Why can it not be what the criminal (why the quotes I wonder) deserves? It might also be about reformation (certainly not redemption). but it is primarily about desert. And willingness to forgive has nothing to do with desert. The question for the sentencing judge is whether to give the criminal (no quotes) what the criminal (no quotes) deserves, or whether there are mitigating circumstances.
In the broader scope of societal incarceration a criminal is subject to the willingness of the system to "forgive" his/her trespasses. This is a purely functional assessment. The overlying ideology may be about redemption or rehabilitation, but the raw function of the system is retribution and subsequent forgivness. The criminal has no real power to lessen her punishment except that which is already systematically institionalized. Also the "deserving" of a second chance is already instituionalized and represented by the parol system.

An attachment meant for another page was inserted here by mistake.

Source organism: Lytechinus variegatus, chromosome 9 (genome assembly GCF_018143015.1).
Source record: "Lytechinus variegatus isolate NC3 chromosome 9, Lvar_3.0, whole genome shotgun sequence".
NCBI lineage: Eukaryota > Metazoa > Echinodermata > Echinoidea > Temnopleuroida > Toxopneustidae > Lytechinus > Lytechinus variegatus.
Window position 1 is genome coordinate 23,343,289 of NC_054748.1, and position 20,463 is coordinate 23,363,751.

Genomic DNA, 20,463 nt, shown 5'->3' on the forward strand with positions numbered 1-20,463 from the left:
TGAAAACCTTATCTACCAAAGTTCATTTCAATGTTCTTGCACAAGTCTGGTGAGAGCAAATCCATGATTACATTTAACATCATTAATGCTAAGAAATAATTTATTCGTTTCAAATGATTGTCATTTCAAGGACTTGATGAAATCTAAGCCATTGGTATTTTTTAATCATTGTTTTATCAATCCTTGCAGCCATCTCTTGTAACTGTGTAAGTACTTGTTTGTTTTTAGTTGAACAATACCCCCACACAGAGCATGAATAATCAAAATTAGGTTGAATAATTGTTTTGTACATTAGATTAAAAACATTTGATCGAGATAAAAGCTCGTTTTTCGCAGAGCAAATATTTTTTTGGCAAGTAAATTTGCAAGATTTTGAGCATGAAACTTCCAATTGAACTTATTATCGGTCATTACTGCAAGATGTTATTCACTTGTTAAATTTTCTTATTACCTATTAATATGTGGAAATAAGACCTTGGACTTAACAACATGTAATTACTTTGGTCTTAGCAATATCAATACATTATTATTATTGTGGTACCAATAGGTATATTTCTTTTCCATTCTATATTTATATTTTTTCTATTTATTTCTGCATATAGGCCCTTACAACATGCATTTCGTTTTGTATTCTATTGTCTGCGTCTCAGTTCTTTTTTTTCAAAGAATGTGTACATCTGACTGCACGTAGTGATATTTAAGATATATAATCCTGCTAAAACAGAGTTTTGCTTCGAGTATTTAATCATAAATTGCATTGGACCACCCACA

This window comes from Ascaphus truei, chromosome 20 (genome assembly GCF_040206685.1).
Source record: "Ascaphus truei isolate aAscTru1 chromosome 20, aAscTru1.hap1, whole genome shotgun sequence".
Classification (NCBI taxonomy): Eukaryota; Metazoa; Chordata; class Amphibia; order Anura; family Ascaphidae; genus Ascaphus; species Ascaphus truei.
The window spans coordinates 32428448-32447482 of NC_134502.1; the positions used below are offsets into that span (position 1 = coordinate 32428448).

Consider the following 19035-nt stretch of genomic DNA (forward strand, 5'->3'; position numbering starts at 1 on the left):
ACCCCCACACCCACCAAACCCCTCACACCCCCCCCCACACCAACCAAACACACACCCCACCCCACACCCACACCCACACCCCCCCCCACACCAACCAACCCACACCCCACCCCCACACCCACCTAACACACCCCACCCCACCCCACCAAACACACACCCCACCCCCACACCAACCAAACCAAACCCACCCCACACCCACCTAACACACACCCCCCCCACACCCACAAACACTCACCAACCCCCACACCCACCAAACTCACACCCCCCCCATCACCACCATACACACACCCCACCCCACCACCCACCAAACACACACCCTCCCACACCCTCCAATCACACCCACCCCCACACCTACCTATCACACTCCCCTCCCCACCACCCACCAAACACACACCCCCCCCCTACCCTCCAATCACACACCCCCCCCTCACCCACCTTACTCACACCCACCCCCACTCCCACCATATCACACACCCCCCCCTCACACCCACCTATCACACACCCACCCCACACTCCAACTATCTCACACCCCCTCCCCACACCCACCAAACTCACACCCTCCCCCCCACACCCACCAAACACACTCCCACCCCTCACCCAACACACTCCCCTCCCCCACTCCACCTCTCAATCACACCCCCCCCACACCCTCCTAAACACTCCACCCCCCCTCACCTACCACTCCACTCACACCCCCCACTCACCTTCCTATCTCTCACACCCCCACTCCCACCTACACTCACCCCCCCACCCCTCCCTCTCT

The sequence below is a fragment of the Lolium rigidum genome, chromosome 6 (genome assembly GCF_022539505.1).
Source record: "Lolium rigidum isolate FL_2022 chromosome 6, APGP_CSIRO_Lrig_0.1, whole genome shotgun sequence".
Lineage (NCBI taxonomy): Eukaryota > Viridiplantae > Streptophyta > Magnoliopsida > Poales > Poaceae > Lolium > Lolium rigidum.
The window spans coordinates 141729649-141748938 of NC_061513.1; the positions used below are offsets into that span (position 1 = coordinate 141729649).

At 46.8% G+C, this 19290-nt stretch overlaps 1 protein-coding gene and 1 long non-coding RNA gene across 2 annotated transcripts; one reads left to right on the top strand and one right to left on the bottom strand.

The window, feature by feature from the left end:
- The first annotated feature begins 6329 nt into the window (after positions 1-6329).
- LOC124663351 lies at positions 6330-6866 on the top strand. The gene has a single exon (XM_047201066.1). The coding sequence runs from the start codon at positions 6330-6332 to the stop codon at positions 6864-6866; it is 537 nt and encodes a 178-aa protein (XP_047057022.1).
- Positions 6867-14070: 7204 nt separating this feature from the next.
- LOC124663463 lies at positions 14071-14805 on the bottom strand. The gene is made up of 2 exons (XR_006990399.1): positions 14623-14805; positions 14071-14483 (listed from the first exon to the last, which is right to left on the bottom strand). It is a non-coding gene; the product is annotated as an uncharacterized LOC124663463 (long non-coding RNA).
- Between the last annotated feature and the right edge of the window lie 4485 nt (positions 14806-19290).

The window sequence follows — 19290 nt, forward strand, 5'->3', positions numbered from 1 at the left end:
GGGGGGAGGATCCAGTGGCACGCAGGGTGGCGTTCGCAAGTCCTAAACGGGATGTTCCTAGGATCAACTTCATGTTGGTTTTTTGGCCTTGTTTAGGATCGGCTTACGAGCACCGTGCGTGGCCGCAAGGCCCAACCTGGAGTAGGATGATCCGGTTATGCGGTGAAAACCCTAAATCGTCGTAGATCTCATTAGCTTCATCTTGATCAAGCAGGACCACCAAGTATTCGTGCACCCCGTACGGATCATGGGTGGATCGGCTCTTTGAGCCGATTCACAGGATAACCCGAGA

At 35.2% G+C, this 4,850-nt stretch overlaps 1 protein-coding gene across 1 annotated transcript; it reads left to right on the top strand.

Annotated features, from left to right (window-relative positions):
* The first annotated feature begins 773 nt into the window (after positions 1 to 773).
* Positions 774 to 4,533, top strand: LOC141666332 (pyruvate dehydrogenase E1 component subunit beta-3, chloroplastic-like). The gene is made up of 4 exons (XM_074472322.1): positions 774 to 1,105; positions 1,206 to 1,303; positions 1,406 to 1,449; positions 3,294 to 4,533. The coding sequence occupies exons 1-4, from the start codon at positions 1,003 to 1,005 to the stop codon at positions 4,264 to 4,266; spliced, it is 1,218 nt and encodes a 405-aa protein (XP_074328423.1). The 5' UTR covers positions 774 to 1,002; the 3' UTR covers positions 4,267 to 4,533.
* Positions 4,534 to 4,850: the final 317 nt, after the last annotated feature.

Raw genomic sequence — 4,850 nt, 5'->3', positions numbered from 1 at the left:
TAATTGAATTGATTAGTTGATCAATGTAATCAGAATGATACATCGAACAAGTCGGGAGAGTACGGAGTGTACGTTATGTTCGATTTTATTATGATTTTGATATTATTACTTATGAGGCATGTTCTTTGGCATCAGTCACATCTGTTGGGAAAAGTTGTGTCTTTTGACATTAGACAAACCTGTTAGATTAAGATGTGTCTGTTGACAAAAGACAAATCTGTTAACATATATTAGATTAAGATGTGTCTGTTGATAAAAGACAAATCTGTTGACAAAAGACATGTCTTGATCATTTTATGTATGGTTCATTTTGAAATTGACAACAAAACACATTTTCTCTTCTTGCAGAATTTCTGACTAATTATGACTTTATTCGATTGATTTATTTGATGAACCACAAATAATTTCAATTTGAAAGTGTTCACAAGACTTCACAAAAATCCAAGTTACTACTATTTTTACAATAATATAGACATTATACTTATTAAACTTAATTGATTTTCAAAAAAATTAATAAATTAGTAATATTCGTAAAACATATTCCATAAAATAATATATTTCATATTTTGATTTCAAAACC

No well adjusted person is going to give an unconditional second chance to someone who has seriously offended them. One of the few groups of people who do that are abused women. The institutionalized system however, represents a people as a whole and a people's general ideology in regard to criminals in general.
As a father I may forgive my child a serious trespass but I am thereafter on continuous guard for like offenses. They, no matter how much I love them and want to trust them implicitly, are not given an unconditional second chance, whether or not they get an actual punishment for their trespass.
Thus forgiveness is really not an unconditional second chance but a conditioned parol both institutionally and in most personal cases. It is a response to the desert of the incarceration or punishment not the desert of the offender's supposed rights to move on. The conditional parol is given by the offended party not earned or taken by the offender. The crime has been punished and thus there is no more reson for incarceration, just conscientious monitoring against recitivism.